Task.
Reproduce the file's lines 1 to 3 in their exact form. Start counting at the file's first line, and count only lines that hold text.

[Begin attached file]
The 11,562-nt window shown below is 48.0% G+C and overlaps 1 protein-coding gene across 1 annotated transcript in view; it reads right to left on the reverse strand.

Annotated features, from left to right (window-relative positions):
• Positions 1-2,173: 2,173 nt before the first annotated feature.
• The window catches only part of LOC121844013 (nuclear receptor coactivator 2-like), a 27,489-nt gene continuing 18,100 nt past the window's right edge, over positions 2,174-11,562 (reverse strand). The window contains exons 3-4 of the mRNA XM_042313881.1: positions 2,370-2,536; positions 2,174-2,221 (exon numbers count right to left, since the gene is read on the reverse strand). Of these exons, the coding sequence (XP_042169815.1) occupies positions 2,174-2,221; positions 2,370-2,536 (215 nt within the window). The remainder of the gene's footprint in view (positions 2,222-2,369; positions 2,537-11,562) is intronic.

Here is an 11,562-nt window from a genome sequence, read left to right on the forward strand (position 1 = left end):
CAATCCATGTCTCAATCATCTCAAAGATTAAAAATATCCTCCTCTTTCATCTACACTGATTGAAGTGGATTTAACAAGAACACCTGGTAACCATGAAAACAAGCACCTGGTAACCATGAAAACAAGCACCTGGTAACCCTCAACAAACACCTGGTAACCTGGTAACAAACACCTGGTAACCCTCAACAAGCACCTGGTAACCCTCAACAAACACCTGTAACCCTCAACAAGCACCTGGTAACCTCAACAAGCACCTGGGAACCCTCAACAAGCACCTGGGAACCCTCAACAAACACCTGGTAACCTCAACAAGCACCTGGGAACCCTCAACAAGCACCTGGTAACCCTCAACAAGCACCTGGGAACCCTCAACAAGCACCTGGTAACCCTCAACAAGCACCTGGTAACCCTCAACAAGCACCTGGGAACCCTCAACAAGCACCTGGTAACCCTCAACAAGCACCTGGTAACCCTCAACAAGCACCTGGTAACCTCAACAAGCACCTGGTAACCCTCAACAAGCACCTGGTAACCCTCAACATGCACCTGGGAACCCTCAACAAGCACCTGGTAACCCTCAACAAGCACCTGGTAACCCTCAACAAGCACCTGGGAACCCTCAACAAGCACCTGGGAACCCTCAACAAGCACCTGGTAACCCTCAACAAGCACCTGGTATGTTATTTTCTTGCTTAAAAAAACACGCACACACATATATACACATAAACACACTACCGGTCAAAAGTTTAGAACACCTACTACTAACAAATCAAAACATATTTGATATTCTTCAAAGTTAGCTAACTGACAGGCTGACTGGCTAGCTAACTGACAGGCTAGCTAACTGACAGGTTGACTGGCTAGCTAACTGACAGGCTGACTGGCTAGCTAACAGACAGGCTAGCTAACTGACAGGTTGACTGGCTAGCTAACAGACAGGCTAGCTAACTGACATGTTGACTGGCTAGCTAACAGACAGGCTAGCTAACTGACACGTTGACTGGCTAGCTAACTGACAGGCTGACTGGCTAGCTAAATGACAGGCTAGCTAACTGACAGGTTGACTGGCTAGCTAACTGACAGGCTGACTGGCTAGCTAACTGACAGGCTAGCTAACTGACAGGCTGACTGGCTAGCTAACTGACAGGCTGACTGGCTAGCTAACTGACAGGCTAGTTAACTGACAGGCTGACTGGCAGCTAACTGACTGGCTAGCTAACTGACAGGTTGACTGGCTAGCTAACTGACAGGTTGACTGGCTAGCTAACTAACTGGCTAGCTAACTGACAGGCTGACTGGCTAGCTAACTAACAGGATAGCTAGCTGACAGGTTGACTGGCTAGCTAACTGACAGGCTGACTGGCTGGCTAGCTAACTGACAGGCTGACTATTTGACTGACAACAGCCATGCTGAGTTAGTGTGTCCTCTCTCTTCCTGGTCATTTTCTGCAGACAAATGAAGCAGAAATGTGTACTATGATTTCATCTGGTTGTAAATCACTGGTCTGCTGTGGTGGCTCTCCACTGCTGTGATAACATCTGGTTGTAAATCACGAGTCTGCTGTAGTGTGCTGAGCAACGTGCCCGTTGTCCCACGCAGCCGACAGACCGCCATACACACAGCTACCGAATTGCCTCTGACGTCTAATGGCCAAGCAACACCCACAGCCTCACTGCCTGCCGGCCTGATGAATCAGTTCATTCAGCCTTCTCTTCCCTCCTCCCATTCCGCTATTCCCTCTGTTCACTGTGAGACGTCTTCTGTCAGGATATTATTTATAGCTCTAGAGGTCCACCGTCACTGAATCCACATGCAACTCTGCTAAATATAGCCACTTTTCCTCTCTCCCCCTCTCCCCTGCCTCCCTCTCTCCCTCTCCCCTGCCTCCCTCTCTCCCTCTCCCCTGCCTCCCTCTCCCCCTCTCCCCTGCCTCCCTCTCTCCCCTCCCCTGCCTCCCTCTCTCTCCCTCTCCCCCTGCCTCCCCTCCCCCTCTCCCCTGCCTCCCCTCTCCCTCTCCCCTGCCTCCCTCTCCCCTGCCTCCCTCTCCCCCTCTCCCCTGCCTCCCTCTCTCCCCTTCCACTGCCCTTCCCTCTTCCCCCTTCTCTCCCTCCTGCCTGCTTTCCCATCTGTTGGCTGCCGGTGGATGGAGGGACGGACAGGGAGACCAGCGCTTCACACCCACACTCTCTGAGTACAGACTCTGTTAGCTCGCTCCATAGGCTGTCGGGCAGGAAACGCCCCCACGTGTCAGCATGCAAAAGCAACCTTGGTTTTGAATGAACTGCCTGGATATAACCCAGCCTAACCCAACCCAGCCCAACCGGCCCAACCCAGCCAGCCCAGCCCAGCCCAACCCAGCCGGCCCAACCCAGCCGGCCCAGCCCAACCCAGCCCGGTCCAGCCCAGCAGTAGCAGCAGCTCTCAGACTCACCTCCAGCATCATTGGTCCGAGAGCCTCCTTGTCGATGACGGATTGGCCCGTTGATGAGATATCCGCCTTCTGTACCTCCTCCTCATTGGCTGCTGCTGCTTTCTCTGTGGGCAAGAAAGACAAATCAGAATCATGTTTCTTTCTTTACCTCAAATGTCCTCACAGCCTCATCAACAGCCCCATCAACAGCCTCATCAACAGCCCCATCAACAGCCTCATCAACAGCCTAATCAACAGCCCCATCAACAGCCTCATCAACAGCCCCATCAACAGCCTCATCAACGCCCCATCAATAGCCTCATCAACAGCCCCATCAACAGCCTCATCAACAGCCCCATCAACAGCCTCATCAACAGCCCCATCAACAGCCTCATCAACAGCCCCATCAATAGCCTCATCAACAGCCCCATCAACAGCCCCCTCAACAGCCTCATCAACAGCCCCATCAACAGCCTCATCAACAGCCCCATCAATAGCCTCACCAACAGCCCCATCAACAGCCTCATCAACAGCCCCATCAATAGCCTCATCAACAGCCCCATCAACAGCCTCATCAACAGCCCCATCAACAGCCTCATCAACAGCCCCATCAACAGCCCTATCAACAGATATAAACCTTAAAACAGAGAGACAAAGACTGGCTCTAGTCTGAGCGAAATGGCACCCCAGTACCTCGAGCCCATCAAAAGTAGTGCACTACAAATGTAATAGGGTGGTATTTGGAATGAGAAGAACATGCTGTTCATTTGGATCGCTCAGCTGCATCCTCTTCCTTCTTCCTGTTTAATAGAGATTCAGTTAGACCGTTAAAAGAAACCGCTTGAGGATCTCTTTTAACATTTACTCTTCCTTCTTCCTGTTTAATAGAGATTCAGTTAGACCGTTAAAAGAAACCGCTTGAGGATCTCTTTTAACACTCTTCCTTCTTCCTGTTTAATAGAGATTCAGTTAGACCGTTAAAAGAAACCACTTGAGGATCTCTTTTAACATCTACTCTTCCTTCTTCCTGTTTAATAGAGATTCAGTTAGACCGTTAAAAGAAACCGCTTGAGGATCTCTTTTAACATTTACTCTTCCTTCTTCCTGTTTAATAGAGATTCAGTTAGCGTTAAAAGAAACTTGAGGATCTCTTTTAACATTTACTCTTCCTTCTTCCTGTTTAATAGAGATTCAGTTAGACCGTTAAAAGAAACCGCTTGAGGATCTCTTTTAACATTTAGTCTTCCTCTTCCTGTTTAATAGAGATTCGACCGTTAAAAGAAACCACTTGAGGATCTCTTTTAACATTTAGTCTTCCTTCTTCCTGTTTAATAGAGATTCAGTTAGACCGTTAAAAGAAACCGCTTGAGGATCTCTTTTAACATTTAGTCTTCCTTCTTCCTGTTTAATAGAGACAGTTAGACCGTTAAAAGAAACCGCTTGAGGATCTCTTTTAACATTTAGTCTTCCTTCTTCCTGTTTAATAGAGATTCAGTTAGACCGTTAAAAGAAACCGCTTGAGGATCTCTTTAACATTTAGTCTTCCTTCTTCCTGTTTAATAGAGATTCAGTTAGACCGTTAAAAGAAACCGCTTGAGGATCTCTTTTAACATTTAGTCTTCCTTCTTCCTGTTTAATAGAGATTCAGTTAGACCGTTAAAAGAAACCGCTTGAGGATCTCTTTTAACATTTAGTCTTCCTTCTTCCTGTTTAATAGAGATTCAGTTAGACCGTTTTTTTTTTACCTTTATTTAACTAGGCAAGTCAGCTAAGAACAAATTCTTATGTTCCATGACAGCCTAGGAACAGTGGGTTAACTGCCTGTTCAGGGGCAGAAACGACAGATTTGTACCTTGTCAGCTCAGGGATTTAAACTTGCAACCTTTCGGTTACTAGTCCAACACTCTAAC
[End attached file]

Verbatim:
The 11,562-nt window shown below is 48.0% G+C and overlaps 1 protein-coding gene across 1 annotated transcript in view; it reads right to left on the reverse strand.

Annotated features, from left to right (window-relative positions):
• Positions 1-2,173: 2,173 nt before the first annotated feature.